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Mol Endocrinol. 2005 May;19(5):1231-50. Epub 2005 Jan 20.

Thyrocytes express a functional toll-like receptor 3: overexpression can be induced by viral infection and reversed by phenylmethimazole and is associated with Hashimoto's autoimmune thyroiditis.

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Edison Biotechnology Institute, Ohio University, Athens, OH 45701, USA.


Toll-like receptors (TLRs) initiate an innate immune response. TLR3 on dendritic cells recognize double-stranded (ds) RNA and then signal increases in cytokines and recognition molecules important for immune cell interactions. In this report, we demonstrate TLR3 mRNA and protein are expressed on Fisher rat thyroid cell line-5 (FRTL-5) thyroid cells and are functional because incubating cells with polyinosine-polycytidylic acid causes 1) transcriptional activation of both the nuclear factor kappaB (NF-kappaB)/Elk1 and interferon (IFN) regulatory factor-3/IFN-beta signal paths, 2) posttranscriptional activation of NF-kappaB and ERK1/2, and 3) increased IFN-beta mRNA. TLR3 can be overexpressed, along with dsRNA-dependent protein kinase, major histocompatibility complex-I or II, and IFN regulatory factor-1, by transfecting dsRNA into the cells, infection with Influenza A virus, or incubation with IFN-beta, but not by incubation with dsRNA or IFNgamma, or by dsDNA transfection. A methimazole (MMI) derivative, phenylmethimazole, to a significantly greater degree than MMI, prevents overexpression by inhibiting increased transcriptional activation of IRF-3 and of IFN-stimulated response elements, phosphorylation of signal transducers and activation of transcription (STAT-1), but not NF-kappaB activation. TLR3 can be functionally overexpressed in cultured human thyrocytes by dsRNA transfection or IFN-beta treatment. Immunohistochemical studies show that TLR3 protein is overexpressed in human thyrocytes surrounded by immune cells in 100% of patients with Hashimoto's thyroiditis examined, but not in normal or Graves' thyrocytes. We conclude that functional TLR3 are present on thyrocytes; TLR3 downstream signals can be overexpressed by pathogen-related stimuli; overexpression can be reversed by phenylmethimazole to a significantly greater extent than MMI by inhibiting only the IFN regulatory factor-3/IFN-beta/signal transducers and activation of transcription arm of the TLR3 signal system; and TLR3 overexpression can induce an innate immune response in thyrocytes, which may be important in the pathogenesis of Hashimoto's thyroiditis and in the immune cell infiltrates.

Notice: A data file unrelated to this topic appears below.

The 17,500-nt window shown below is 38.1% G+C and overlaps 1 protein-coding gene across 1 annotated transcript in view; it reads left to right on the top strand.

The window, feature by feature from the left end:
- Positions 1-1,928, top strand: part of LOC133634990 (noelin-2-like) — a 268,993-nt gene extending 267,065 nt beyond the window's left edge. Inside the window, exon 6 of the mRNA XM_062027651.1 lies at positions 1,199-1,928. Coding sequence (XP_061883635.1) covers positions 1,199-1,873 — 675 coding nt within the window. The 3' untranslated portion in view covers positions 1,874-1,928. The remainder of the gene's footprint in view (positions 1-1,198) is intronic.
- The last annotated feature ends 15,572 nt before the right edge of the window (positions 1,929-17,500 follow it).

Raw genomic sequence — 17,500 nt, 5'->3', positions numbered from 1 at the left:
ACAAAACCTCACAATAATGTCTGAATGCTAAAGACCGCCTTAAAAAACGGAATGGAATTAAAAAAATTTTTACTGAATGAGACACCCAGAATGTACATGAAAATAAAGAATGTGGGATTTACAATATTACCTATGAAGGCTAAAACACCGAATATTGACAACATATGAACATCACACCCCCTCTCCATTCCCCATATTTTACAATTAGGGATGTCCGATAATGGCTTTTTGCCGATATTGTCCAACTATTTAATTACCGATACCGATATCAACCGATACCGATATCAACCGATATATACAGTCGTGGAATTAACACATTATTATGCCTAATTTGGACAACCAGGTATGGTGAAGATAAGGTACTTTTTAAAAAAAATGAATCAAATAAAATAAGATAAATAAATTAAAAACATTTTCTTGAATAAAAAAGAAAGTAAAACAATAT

[Indexed for MEDLINE]

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